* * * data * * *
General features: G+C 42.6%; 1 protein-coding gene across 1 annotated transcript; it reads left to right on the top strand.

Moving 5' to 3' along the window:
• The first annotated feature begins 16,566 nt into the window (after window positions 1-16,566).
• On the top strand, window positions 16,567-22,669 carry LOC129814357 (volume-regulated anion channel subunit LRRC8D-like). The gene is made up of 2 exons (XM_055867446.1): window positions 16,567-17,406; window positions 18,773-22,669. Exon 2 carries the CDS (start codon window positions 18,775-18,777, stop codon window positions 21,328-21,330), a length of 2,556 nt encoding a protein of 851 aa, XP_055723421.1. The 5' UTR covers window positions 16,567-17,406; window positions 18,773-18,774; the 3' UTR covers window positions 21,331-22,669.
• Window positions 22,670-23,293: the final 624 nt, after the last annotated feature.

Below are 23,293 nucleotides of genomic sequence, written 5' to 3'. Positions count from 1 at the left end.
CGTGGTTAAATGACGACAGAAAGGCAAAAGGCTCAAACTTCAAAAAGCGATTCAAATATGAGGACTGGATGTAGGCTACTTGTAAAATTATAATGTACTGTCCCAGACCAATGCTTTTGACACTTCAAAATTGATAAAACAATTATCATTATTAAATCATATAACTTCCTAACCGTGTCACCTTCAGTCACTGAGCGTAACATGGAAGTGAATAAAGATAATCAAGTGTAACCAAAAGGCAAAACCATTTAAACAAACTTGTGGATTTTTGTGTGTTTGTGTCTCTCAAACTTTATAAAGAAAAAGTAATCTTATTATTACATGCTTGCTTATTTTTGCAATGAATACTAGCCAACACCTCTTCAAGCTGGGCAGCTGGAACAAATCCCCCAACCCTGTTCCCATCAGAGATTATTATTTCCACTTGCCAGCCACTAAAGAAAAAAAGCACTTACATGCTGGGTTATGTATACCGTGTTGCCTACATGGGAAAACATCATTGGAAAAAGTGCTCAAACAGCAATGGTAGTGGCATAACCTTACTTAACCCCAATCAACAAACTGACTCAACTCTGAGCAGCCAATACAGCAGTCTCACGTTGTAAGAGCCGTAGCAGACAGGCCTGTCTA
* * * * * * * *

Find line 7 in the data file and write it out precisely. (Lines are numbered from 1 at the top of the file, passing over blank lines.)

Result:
CGTGGTTAAATGACGACAGAAAGGCAAAAGGCTCAAACTTCAAAAAGCGATTCAAATATGAGGACTGGATGTAGGCTACTTGTAAAATTATAATGTACTGTCCCAGACCAATGCTTTTGACACTTCAAAATTGATAAAACAATTATCATTATTAAATCATATAACTTCCTAACCGTGTCACCTTCAGTCACTGAGCGTAACATGGAAGTGAATAAAGATAATCAAGTGTAACCAAAAGGCAAAACCATTTAAACAAACTTGTGGATTTTTGTGTGTTTGTGTCTCTCAAACTTTATAAAGAAAAAGTAATCTTATTATTACATGCTTGCTTATTTTTGCAATGAATACTAGCCAACACCTCTTCAAGCTGGGCAGCTGGAACAAATCCCCCAACCCTGTTCCCATCAGAGATTATTATTTCCACTTGCCAGCCACTAAAGAAAAAAAGCACTTACATGCTGGGTTATGTATACCGTGTTGCCTACATGGGAAAACATCATTGGAAAAAGTGCTCAAACAGCAATGGTAGTGGCATAACCTTACTTAACCCCAATCAACAAACTGACTCAACTCTGAGCAGCCAATACAGCAGTCTCACGTTGTAAGAGCCGTAGCAGACAGGCCTGTCTA